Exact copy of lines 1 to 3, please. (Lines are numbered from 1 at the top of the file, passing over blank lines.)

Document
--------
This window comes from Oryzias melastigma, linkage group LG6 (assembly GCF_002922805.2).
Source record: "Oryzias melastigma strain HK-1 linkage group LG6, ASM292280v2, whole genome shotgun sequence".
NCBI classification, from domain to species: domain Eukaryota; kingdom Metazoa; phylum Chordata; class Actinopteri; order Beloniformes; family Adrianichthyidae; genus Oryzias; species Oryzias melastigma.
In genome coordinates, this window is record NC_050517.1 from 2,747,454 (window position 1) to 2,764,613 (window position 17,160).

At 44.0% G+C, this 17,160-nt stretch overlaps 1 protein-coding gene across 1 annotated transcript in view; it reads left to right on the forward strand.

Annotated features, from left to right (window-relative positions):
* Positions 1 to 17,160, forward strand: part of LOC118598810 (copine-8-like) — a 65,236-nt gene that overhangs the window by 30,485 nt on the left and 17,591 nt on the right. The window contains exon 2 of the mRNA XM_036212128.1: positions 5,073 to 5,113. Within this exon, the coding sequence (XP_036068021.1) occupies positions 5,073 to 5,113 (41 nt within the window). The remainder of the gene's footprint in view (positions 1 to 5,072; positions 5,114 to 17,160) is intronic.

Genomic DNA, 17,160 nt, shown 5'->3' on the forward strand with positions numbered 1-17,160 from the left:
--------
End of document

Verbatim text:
This window comes from Oryzias melastigma, linkage group LG6 (assembly GCF_002922805.2).
Source record: "Oryzias melastigma strain HK-1 linkage group LG6, ASM292280v2, whole genome shotgun sequence".
NCBI classification, from domain to species: domain Eukaryota; kingdom Metazoa; phylum Chordata; class Actinopteri; order Beloniformes; family Adrianichthyidae; genus Oryzias; species Oryzias melastigma.